Why Kefir separates?

Why Kefir separates and is it a problem?

Why Kefir separates?

The separation of kefir during fermentation is one of the most common occurrences, especially during the warmer months of the year. Kefir “newbies” often ask us whether their kefir is “still good” or got already “spoiled.”

There is no reason to worry! There would be nothing wrong with your kefir if the whey got separated from the thicker layer.

Separation of kefir is a normal sign of over-fermentation, and it is fully reversible. You just need to either shake the jar or stir the liquid with a non-metal spoon. Your kefir will be back to normal. As simple as that!

However, let’s shed a bit more light on this problem:

Is the separation of kefir the same as milk curdling?

No! The processes involved in the separation of kefir are not the same as those in milk curdling.

Milk is a colloidal solution, which means that the small protein molecules are “suspended” freely in the liquid.

When an acid (like lemon juice or vinegar) is added to hot milk, the acidity level of the milk increases and the protein molecules begin to coagulate, forming larger molecular chains known as curdles. Similar processes are used in Cheesemaking, but the acid used here is called rennet.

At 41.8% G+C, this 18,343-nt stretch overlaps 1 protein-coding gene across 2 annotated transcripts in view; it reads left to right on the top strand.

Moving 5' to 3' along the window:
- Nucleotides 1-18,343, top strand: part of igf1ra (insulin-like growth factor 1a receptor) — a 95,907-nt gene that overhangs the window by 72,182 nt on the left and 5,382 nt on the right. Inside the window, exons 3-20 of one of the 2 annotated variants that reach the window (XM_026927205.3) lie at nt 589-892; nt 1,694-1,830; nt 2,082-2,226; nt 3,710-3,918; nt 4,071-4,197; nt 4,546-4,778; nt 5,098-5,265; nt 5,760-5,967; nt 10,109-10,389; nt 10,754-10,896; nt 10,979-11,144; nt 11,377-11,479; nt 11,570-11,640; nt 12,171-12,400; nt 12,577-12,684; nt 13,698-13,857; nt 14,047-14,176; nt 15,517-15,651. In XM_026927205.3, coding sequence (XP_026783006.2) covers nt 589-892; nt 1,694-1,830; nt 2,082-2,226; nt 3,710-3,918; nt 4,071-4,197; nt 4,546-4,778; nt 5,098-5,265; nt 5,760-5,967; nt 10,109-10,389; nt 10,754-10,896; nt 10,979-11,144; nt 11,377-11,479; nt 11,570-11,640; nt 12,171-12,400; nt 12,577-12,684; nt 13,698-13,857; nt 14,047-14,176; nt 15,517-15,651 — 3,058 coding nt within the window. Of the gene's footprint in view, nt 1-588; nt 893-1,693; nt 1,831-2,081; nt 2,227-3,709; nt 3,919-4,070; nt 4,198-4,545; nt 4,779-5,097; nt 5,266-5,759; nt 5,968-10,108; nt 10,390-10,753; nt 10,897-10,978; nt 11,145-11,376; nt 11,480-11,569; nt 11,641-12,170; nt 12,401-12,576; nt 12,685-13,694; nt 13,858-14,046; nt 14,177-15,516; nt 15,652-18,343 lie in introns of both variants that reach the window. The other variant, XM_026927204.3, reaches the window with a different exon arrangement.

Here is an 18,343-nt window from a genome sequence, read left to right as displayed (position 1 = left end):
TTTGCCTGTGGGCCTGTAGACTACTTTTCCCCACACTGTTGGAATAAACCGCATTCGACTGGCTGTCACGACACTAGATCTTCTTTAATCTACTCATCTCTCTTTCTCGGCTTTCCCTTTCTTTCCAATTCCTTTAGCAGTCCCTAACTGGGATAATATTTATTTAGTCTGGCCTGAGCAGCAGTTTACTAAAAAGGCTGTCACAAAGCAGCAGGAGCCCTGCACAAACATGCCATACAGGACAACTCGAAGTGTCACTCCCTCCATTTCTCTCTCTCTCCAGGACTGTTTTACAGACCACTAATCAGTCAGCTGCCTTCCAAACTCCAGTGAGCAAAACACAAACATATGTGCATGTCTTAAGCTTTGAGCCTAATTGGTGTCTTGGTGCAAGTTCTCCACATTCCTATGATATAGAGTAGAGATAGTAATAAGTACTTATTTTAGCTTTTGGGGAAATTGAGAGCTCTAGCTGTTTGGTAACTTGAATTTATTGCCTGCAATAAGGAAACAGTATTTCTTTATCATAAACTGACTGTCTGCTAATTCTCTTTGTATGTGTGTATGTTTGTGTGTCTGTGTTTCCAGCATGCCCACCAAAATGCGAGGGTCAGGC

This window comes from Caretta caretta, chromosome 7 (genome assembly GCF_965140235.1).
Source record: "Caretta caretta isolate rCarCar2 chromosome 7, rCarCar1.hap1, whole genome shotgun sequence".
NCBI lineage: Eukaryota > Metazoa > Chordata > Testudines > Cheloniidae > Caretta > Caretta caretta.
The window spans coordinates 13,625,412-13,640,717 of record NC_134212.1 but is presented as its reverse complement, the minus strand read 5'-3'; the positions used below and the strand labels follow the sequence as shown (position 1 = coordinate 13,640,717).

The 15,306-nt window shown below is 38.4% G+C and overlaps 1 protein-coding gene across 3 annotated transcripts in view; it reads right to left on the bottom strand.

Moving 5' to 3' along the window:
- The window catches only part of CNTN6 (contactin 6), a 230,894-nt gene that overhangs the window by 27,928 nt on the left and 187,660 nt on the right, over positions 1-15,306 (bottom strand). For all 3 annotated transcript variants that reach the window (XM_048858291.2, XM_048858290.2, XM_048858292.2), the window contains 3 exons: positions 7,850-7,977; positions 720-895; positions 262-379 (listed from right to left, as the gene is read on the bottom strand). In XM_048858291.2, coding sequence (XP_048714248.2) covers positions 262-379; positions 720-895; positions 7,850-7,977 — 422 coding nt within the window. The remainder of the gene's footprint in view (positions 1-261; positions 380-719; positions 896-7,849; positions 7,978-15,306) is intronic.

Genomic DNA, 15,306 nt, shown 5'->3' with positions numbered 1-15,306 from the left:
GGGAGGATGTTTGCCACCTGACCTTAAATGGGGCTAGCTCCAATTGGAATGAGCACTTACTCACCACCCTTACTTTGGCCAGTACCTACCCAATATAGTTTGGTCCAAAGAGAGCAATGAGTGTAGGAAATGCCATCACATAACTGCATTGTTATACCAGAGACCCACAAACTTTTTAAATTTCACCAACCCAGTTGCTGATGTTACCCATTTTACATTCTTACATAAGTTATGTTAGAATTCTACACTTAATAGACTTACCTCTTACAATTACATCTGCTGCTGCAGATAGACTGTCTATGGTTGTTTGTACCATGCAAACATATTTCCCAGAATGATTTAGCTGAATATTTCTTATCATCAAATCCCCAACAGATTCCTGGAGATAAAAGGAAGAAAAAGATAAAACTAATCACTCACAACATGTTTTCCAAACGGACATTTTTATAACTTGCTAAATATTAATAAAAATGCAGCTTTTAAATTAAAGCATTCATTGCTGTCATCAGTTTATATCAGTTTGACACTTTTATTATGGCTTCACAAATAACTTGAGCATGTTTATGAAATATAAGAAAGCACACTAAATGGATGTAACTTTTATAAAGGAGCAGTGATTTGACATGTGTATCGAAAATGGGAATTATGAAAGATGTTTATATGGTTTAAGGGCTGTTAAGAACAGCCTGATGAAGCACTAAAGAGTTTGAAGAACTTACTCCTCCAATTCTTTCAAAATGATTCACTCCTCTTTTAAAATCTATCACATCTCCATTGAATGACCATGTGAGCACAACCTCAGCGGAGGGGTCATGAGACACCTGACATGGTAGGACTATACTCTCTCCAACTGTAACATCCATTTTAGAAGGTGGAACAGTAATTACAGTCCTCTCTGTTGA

A typical characteristic of milk curdling is that it is irreversible. Once curdled, milk can no longer be reverted to its “original” colloidal state. The reason is that milk curdling involves biochemical reactions that change the molecular structure of milk proteins.

And here comes the essential part: kefir fermentation is already a coagulation process, thanks to the bacteria converting lactose into lactic acid.

Simply put, fermented kefir is already coagulated milk. Its separation is not a result of any further coagulation and does not involve any further biochemical reactions.

So, unlike milk curdling that involves biochemical processes, separation of kefir is just a physical separation of the already coagulated milk into a liquid part (whey) and a thicker layer.

That is why this physical separation is fully reversible, and kefir can be returned to its original homogenous state by simply stirring it.

What are the reasons behind kefir separation?

As we already said, separation of kefir is a sign of over-fermentation. There could be only three reasons behind this over-fermentation:

  1. Incorrect kefir grains to milk ratio. (Too many grains for too little milk)
  2. Too high temperatures of fermentation.
  3. Too long period of fermentation.

Any fermentation process depends on three factors: the quantity of the ferments (in our case – the kefir grains), the ambient temperature, and the duration of fermentation. Excess in any of these three factors will result in over-fermentation or, in our case, separation of kefir.

How to avoid the separation of kefir?

Suppose you have not recently changed your routine of brewing kefir. In that case, the most probable reason for over-fermentation may be that with time your kefir grains have grown too much and now exceed the quantity needed for your usual volume of milk.